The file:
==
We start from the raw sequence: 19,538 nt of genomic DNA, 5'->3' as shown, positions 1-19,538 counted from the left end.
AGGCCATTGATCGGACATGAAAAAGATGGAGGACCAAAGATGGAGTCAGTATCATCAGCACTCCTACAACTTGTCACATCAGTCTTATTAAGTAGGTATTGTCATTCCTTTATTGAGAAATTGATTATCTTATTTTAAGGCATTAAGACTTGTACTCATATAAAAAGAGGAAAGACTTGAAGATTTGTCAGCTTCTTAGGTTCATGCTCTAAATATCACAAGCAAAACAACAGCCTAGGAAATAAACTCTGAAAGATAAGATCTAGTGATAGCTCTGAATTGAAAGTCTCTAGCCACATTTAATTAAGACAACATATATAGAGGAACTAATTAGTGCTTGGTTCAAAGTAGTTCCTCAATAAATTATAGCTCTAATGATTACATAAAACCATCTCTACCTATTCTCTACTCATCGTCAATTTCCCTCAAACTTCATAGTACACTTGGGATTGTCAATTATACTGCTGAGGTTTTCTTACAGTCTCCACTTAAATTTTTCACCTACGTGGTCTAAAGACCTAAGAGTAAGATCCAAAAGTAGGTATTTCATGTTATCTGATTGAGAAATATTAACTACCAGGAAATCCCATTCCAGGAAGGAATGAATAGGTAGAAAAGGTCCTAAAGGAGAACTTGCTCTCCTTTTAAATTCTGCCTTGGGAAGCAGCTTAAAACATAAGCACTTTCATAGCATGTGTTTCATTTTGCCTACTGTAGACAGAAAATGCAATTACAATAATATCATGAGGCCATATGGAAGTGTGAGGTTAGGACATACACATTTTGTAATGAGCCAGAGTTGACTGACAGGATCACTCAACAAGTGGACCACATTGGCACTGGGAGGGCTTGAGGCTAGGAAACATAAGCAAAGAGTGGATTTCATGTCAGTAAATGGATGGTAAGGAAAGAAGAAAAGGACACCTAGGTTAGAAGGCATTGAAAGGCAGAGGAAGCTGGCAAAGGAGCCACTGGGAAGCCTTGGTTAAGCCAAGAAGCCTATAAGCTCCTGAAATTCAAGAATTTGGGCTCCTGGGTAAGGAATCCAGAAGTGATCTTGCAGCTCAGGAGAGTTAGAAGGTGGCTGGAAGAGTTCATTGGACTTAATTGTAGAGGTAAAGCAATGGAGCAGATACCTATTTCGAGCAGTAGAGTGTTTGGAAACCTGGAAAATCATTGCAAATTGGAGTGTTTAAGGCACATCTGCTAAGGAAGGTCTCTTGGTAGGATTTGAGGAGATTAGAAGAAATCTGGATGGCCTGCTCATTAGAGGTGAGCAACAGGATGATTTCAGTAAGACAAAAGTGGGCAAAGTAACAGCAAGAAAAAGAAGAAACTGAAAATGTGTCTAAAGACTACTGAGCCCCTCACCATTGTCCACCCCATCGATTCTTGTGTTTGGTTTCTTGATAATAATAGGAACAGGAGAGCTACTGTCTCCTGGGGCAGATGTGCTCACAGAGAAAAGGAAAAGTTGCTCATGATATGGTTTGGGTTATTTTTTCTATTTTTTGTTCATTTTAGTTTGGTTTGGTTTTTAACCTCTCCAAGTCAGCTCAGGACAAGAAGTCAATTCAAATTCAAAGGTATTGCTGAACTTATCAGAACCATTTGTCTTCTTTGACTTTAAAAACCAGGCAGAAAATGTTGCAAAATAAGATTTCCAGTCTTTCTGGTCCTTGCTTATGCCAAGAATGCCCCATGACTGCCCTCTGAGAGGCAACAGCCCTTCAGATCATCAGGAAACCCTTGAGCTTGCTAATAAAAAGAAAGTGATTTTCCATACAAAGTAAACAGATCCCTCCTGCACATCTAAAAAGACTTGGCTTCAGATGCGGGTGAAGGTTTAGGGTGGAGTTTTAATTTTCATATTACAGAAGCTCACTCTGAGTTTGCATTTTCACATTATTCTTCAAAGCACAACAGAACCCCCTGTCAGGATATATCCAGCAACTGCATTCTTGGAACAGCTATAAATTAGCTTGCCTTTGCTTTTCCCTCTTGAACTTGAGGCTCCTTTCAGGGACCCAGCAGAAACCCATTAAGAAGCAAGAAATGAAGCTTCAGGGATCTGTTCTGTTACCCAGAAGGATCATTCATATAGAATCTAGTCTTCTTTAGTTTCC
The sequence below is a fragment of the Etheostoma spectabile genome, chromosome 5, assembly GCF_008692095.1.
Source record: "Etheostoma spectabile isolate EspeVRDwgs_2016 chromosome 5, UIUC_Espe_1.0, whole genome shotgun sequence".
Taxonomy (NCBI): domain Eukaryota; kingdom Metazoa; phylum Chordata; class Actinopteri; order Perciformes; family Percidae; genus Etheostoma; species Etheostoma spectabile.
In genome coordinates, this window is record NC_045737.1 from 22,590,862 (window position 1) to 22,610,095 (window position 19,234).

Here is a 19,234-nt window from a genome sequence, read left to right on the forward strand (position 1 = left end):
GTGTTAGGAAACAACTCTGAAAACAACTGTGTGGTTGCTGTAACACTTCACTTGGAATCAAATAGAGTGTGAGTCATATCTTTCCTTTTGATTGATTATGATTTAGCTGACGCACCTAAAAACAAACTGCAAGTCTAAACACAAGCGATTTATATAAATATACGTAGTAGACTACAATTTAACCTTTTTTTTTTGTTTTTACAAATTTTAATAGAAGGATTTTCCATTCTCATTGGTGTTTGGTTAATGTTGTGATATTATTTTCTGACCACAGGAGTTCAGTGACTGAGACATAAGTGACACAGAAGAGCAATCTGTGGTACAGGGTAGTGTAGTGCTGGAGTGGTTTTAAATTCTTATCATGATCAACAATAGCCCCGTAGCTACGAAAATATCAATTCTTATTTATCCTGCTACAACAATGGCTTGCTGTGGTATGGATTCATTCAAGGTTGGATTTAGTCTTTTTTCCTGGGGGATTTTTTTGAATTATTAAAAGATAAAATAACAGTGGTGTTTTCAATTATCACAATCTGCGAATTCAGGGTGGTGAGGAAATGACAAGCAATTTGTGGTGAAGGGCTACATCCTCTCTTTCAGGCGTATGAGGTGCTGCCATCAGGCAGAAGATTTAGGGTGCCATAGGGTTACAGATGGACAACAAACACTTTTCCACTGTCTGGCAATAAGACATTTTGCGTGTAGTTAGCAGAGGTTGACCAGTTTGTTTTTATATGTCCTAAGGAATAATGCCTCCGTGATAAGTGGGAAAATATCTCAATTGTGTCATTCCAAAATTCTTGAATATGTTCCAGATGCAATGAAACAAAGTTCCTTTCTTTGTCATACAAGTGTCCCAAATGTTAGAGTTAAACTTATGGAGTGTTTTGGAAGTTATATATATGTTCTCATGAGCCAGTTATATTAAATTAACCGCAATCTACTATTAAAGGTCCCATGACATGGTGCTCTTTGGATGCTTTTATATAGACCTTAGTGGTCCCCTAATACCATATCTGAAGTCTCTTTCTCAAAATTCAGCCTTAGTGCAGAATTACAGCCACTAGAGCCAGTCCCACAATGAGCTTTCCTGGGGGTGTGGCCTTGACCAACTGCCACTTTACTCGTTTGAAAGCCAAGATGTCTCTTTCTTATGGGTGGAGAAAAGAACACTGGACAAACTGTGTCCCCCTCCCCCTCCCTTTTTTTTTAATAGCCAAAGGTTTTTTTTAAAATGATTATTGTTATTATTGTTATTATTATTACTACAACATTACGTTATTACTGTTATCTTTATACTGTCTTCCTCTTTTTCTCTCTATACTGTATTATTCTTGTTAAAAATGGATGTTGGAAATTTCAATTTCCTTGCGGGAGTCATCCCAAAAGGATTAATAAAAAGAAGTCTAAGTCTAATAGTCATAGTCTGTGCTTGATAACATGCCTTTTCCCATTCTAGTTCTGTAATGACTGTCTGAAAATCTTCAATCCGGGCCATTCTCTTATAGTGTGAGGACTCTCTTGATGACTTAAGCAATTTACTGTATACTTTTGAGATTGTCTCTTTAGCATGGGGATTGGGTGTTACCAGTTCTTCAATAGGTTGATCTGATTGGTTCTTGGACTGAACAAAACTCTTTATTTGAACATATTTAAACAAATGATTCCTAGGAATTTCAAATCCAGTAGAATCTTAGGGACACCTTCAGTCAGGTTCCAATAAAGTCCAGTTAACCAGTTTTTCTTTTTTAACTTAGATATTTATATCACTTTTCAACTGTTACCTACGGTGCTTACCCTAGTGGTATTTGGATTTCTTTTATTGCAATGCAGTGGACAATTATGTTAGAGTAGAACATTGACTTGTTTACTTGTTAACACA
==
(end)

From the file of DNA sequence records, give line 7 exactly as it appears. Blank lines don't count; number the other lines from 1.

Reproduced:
Here is a 19,234-nt window from a genome sequence, read left to right on the forward strand (position 1 = left end):